Standard Mileage Rate

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Standard Mileage Rate

You may be able to use the standard mileage rate to figure the deductible costs of operating your car for business purposes. For 2011, the standard mileage rate for the cost of operating your car for business use is 51 cents per mile before July 1, 2011. After June 30, 2011, the business mileage rate increases to 55½ cents per mile.

If you use the standard mileage rate for a year, you cannot deduct your actual car expenses for that year. You cannot deduct depreciation, lease payments, maintenance and repairs, gasoline (including gasoline taxes), oil, insurance, or vehicle registration fees. See Choosing the standard mileage rate and Standard mileage rate not allowed, later.

You generally can use the standard mileage rate whether or not you are reimbursed and whether or not any reimbursement is more or less than the amount figured using the standard mileage rate. See chapter 6 for more information on reimbursements.

Choosing the standard mileage rate. If you want to use the standard mileage rate for a car you own, you must choose to use it in the first year the car is available for use in your business. Then in later years, you can choose to use either the standard mileage rate or actual expenses.

If you want to use the standard mileage rate for a car you lease, you must use it for the entire lease period. For leases that began on or before December 31, 1997, the standard mileage rate must be used for the entire portion of the lease period (including renewals) that is after 1997.

You must make the choice to use the standard mileage rate by the due date (including extensions) of your return. You cannot revoke the choice. However, in later years, you can switch from the standard mileage rate to the actual expenses method. If you change to the actual expenses method in a later year, but before your car is fully depreciated, you have to estimate the remaining useful life of the car and use straight line depreciation.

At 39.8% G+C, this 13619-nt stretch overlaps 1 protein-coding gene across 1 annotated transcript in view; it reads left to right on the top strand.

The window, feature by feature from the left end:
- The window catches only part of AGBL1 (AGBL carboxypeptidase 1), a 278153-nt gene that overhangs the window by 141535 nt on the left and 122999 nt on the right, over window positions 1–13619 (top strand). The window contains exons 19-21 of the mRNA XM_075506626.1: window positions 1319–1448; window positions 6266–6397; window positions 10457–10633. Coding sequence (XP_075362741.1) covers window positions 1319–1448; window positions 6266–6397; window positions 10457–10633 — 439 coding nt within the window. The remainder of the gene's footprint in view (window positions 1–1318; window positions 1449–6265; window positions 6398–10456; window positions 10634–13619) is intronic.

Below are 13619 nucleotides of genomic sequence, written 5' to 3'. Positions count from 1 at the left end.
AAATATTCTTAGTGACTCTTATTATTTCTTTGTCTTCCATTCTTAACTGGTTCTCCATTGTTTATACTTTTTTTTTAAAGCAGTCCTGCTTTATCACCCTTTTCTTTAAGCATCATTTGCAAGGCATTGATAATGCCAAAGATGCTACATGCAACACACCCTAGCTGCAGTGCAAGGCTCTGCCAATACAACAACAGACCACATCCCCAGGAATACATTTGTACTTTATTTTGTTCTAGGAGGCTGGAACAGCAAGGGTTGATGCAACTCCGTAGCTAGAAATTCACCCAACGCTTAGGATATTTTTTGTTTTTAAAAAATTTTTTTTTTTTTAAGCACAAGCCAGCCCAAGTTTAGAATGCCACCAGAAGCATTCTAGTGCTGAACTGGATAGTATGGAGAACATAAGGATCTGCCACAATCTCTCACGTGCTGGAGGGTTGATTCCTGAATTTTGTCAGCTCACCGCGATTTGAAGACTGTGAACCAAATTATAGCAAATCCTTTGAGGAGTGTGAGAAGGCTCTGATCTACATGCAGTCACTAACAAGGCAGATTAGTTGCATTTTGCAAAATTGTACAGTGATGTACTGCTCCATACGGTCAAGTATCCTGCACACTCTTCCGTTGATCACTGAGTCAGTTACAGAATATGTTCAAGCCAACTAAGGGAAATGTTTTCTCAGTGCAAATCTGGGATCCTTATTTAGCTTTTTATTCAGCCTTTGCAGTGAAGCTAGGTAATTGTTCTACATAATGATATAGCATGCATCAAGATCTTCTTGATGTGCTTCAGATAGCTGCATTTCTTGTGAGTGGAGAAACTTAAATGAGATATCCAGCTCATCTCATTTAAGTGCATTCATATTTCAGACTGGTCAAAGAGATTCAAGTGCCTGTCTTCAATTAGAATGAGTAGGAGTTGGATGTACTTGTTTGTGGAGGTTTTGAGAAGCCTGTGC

Example.

Larry is an employee who occasionally uses his own car for business purposes. He purchased the car in 2009, but he did not claim any unreimbursed employee expenses on his 2009 tax return. Because Larry did not use the standard mileage rate the first year the car was available for business use, he cannot use the standard mileage rate in 2011 to claim unreimbursed employee business expenses.

For more information about depreciation included in the standard mileage rate, see Exception under Methods of depreciation under Depreciation Deduction, later.

Standard mileage rate not allowed. You cannot use the standard mileage rate if you:
  • Use five or more cars at the same time (as in fleet operations),

  • Claimed a depreciation deduction for the car using any method other than straight line, for example, MACRS (as discussed later under Depreciation Deduction),

  • Claimed a section 179 deduction (discussed later) on the car,

  • Claimed the special depreciation allowance on the car,

  • Claimed actual car expenses after 1997 for a car you leased, or

  • Are a rural mail carrier who received a qualified reimbursement. (See Rural mail carriers , earlier.)

Note.

Beginning in 2011, you can elect to use the standard mileage rate if you used a car for hire (such as a taxi). However, if you use five or more cars at the same time (as in fleet operations) then you cannot elect to use the standard mileage rate.